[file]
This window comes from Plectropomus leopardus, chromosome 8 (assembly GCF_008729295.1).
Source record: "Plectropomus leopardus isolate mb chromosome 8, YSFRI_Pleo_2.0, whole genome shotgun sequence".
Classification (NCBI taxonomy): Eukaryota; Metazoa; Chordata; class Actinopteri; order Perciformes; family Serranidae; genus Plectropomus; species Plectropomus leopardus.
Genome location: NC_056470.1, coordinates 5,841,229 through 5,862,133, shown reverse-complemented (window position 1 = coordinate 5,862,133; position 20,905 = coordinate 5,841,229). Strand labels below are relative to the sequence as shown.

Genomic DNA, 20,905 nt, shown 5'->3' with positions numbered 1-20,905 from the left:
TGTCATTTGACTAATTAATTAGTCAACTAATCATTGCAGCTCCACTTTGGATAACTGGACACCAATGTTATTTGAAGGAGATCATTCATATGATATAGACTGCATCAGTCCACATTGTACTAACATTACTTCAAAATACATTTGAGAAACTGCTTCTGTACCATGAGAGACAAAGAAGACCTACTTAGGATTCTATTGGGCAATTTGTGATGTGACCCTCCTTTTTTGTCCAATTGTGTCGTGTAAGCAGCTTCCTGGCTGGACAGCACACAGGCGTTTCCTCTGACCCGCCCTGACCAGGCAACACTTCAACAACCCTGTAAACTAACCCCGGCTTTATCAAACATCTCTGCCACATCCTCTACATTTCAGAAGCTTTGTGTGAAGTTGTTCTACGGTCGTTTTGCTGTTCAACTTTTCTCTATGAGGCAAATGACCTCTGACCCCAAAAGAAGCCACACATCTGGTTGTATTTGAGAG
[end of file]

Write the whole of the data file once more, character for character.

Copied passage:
This window comes from Plectropomus leopardus, chromosome 8 (assembly GCF_008729295.1).
Source record: "Plectropomus leopardus isolate mb chromosome 8, YSFRI_Pleo_2.0, whole genome shotgun sequence".
Classification (NCBI taxonomy): Eukaryota; Metazoa; Chordata; class Actinopteri; order Perciformes; family Serranidae; genus Plectropomus; species Plectropomus leopardus.
Genome location: NC_056470.1, coordinates 5,841,229 through 5,862,133, shown reverse-complemented (window position 1 = coordinate 5,862,133; position 20,905 = coordinate 5,841,229). Strand labels below are relative to the sequence as shown.

Genomic DNA, 20,905 nt, shown 5'->3' with positions numbered 1-20,905 from the left:
TGTCATTTGACTAATTAATTAGTCAACTAATCATTGCAGCTCCACTTTGGATAACTGGACACCAATGTTATTTGAAGGAGATCATTCATATGATATAGACTGCATCAGTCCACATTGTACTAACATTACTTCAAAATACATTTGAGAAACTGCTTCTGTACCATGAGAGACAAAGAAGACCTACTTAGGATTCTATTGGGCAATTTGTGATGTGACCCTCCTTTTTTGTCCAATTGTGTCGTGTAAGCAGCTTCCTGGCTGGACAGCACACAGGCGTTTCCTCTGACCCGCCCTGACCAGGCAACACTTCAACAACCCTGTAAACTAACCCCGGCTTTATCAAACATCTCTGCCACATCCTCTACATTTCAGAAGCTTTGTGTGAAGTTGTTCTACGGTCGTTTTGCTGTTCAACTTTTCTCTATGAGGCAAATGACCTCTGACCCCAAAAGAAGCCACACATCTGGTTGTATTTGAGAG